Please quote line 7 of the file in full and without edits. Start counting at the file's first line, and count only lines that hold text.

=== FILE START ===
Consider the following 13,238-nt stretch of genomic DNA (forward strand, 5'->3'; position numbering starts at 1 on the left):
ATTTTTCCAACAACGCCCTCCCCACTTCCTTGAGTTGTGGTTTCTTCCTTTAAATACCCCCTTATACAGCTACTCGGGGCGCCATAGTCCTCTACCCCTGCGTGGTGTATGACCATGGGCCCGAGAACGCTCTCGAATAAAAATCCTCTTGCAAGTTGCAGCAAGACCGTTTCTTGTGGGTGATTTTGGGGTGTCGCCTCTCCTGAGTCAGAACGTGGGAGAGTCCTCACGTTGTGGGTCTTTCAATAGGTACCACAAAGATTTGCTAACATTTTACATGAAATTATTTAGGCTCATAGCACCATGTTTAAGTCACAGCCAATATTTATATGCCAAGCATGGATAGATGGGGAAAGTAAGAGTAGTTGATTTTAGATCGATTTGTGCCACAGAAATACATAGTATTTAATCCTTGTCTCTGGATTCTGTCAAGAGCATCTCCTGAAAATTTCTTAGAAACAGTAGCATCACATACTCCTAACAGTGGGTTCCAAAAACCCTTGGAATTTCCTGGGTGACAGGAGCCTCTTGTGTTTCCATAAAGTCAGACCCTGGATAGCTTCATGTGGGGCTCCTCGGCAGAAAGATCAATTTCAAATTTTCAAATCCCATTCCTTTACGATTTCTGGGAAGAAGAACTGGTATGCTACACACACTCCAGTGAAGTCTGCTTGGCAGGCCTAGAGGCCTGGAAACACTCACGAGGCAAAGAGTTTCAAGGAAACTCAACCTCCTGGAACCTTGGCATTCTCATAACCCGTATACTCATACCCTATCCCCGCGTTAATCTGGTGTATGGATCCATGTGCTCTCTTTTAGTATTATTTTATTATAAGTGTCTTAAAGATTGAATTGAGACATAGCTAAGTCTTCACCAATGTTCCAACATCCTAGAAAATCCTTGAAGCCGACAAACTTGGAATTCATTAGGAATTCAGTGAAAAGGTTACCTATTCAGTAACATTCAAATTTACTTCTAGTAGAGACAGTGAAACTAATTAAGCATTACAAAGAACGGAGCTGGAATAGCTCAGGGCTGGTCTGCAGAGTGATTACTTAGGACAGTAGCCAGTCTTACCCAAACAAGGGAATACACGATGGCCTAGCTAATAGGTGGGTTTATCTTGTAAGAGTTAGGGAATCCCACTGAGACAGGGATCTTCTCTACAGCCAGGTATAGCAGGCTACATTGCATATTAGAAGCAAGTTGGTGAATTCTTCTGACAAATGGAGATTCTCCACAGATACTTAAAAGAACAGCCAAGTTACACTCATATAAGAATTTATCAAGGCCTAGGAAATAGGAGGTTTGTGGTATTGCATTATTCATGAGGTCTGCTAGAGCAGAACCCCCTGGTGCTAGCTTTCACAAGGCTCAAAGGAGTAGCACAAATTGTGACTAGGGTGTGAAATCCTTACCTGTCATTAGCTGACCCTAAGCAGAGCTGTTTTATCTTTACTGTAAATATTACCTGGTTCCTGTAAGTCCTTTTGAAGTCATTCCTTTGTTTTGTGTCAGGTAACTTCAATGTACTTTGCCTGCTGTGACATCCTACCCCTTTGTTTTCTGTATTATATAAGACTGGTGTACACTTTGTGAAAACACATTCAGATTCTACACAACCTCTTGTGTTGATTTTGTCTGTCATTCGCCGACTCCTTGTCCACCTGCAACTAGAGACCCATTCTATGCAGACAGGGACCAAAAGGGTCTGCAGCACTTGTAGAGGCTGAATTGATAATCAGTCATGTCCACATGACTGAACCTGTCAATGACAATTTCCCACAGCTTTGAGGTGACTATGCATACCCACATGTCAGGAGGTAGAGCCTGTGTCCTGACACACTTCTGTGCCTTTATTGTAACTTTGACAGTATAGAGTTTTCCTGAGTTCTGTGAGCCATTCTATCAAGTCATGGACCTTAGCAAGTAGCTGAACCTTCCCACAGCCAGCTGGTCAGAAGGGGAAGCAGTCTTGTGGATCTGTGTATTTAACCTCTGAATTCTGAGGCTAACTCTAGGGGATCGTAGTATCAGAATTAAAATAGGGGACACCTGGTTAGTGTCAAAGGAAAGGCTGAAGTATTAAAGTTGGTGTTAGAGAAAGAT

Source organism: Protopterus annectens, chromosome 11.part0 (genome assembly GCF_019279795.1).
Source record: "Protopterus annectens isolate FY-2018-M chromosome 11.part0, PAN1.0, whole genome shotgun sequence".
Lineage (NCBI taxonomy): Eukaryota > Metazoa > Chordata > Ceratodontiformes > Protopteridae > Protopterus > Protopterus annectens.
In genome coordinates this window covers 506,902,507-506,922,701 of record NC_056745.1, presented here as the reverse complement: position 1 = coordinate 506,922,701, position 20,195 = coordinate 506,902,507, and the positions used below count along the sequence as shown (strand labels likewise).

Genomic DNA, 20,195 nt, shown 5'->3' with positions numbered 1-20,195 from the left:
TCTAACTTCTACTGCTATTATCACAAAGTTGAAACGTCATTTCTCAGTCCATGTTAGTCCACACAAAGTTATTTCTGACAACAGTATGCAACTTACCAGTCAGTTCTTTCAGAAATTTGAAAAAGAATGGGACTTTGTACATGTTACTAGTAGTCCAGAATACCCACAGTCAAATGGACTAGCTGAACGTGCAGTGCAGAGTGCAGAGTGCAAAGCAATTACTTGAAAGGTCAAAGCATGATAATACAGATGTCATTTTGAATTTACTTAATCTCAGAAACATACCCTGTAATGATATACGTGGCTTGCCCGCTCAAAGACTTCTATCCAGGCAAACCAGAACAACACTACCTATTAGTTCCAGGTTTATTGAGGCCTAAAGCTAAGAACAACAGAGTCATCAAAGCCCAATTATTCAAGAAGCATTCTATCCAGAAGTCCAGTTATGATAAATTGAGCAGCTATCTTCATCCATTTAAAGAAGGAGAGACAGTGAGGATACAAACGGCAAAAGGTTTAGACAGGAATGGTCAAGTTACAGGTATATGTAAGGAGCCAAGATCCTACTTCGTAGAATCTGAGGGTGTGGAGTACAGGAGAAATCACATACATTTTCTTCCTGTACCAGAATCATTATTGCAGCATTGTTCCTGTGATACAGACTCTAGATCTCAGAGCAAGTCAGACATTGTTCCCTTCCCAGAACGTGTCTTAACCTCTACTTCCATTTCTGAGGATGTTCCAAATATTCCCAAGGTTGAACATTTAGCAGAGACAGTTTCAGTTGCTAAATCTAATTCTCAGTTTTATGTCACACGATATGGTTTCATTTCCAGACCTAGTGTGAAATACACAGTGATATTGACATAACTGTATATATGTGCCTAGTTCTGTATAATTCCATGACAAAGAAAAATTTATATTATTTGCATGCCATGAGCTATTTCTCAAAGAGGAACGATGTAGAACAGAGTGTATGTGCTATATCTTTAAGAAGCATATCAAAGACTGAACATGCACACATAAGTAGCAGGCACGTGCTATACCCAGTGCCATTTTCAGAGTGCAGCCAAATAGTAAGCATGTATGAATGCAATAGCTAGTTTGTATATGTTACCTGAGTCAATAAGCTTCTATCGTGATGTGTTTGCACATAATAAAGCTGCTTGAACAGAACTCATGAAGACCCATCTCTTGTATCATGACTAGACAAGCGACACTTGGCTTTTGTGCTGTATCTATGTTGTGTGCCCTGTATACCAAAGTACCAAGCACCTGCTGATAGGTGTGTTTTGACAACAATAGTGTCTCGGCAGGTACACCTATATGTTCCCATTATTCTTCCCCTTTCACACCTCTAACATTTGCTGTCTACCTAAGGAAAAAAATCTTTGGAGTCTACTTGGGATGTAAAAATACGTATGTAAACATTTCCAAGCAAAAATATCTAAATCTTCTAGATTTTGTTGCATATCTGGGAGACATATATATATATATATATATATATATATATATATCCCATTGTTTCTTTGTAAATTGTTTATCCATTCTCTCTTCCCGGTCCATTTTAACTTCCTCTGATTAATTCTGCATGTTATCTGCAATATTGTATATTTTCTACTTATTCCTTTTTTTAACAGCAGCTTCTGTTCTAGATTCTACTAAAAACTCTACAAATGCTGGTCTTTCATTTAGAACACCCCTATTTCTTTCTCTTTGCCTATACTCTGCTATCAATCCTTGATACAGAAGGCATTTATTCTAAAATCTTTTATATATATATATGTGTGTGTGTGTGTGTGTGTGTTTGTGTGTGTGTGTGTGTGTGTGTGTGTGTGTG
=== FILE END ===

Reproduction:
Genomic DNA, 20,195 nt, shown 5'->3' with positions numbered 1-20,195 from the left: